N2 - Changes in the distribution of the magnetic resonance (MR)-observable brain metabolites N-acetyl aspartate (NAA), total choline (Cho), and total creatine (Cre), following mild-to-moderate closed-head traumatic brain injury (mTBI) were evaluated using volumetric proton MR spectroscopic imaging (MRSI). Studies were carried out during the subacute time period following injury, and associations of metabolite indices with neuropsychological test (NPT) results were evaluated. Twenty-nine subjects with mTBI and Glasgow Coma Scale (GCS) scores of 10-15 were included. Differences in individual metabolite and metabolite ratio distributions relative to those of age-matched control subjects were evaluated, as well as analyses by hemispheric lobes and tissue types. Primary findings included a widespread decrease of NAA and NAA/Cre, and increases of Cho and Cho/NAA, within all lobes of the TBI subject group, and with the largest differences seen in white matter. Examination of the association between all of the metabolite measures and the NPT scores found the strongest negative correlations to occur in the frontal lobe and for Cho/NAA. No significant correlations were found between any of the MRSI or NPT measures and the GCS. These results demonstrate that significant and widespread alterations of brain metabolites occur as a result of mild-to-moderate TBI, and that these measures correlate with measures of cognitive performance.

AB - Changes in the distribution of the magnetic resonance (MR)-observable brain metabolites N-acetyl aspartate (NAA), total choline (Cho), and total creatine (Cre), following mild-to-moderate closed-head traumatic brain injury (mTBI) were evaluated using volumetric proton MR spectroscopic imaging (MRSI). Studies were carried out during the subacute time period following injury, and associations of metabolite indices with neuropsychological test (NPT) results were evaluated. Twenty-nine subjects with mTBI and Glasgow Coma Scale (GCS) scores of 10-15 were included. Differences in individual metabolite and metabolite ratio distributions relative to those of age-matched control subjects were evaluated, as well as analyses by hemispheric lobes and tissue types. Primary findings included a widespread decrease of NAA and NAA/Cre, and increases of Cho and Cho/NAA, within all lobes of the TBI subject group, and with the largest differences seen in white matter. Examination of the association between all of the metabolite measures and the NPT scores found the strongest negative correlations to occur in the frontal lobe and for Cho/NAA. No significant correlations were found between any of the MRSI or NPT measures and the GCS. These results demonstrate that significant and widespread alterations of brain metabolites occur as a result of mild-to-moderate TBI, and that these measures correlate with measures of cognitive performance.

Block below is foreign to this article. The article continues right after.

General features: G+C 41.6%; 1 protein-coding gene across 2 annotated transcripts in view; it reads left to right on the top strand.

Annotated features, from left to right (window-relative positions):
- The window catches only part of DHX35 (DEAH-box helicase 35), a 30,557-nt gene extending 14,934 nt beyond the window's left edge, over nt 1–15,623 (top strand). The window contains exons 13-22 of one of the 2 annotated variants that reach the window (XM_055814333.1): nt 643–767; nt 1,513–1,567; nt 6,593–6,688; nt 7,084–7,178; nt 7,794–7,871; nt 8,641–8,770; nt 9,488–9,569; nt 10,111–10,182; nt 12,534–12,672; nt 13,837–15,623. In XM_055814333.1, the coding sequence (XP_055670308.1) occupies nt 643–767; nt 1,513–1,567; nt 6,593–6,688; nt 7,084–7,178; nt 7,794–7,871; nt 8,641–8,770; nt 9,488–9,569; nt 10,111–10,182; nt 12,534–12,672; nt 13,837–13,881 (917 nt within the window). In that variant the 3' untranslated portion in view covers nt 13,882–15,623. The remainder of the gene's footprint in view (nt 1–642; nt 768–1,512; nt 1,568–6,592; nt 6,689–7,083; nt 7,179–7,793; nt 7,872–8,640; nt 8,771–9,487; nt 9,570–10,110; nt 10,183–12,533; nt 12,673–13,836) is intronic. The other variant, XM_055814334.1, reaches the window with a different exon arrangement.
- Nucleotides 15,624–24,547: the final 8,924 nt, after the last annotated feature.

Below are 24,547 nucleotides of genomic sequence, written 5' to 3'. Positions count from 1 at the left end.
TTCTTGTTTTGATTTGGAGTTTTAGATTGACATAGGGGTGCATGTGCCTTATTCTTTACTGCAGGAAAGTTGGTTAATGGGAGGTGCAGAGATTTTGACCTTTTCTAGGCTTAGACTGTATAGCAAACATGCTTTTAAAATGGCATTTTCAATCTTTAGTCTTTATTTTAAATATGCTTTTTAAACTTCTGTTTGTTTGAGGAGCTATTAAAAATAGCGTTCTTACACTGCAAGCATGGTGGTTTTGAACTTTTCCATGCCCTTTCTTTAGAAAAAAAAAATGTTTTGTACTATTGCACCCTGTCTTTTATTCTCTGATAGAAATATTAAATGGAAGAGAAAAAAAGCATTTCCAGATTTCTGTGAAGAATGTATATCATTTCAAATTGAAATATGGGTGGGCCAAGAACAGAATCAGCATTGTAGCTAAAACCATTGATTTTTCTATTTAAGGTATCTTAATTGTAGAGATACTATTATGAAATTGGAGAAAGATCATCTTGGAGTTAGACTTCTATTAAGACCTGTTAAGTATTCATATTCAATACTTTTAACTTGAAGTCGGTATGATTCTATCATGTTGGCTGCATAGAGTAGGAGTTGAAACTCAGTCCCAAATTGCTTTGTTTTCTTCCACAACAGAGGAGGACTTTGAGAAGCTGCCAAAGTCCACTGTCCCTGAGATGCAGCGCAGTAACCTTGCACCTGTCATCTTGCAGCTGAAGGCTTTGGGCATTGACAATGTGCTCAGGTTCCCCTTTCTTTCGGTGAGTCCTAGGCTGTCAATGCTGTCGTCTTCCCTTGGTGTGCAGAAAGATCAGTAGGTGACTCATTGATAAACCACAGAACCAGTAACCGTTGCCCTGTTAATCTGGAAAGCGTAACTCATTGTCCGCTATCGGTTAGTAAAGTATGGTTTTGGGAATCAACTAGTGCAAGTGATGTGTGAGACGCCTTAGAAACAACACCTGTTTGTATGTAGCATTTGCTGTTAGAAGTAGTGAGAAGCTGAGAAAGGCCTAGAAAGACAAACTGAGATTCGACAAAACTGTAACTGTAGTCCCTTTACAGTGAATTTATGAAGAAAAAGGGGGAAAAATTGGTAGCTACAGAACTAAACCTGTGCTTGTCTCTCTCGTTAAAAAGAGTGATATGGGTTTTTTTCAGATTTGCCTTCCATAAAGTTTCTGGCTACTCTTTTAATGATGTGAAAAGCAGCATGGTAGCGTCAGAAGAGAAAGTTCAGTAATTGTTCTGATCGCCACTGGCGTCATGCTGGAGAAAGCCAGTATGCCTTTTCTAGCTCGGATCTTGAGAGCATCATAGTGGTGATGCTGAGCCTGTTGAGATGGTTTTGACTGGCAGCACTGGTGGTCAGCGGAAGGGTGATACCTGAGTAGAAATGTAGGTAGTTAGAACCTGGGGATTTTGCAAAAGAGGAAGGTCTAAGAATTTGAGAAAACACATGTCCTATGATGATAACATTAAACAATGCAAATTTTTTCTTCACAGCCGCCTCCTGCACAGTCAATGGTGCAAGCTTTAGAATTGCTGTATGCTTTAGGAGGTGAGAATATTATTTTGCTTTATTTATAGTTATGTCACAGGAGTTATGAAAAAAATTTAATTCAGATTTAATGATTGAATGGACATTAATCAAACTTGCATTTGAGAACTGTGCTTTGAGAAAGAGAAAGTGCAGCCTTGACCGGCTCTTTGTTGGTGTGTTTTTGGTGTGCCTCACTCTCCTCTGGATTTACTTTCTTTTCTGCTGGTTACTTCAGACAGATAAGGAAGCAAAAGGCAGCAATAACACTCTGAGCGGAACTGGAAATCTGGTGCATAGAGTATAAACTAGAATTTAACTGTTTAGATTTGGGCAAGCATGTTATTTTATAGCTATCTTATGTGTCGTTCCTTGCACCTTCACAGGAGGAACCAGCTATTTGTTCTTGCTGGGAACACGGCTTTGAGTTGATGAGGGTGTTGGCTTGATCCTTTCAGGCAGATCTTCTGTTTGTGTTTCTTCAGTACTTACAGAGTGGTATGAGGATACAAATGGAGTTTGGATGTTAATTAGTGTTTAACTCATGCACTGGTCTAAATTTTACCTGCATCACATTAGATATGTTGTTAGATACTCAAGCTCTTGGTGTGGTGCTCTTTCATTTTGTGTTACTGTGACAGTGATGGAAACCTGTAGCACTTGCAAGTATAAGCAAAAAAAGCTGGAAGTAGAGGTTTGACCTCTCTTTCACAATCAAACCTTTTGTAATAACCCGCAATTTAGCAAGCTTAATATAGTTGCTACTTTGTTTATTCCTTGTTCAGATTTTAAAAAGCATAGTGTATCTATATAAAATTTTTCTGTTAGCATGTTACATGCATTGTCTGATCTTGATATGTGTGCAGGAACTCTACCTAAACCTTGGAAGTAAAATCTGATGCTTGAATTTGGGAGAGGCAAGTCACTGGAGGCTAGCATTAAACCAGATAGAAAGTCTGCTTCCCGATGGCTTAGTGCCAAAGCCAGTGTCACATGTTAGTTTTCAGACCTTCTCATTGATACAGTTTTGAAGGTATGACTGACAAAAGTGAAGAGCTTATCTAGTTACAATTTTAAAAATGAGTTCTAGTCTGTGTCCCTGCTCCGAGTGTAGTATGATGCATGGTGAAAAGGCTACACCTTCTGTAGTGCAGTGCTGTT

KW - Brain

KW - Magnetic resonance spectroscopic imaging

KW - Magnetic resonance spectroscopy

KW - Neuropsychological test

KW - Traumatic brain injury

UR - http://www.scopus.com/inward/record.url?scp=77950617072&partnerID=8YFLogxK

UR - http://www.scopus.com/inward/citedby.url?scp=77950617072&partnerID=8YFLogxK

U2 - 10.1089/neu.2009.1159

DO - 10.1089/neu.2009.1159

M3 - Article

VL - 27

SP - 483

EP - 496

JO - Journal of Neurotrauma

JF - Journal of Neurotrauma

SN - 0897-7151

IS - 3

ER -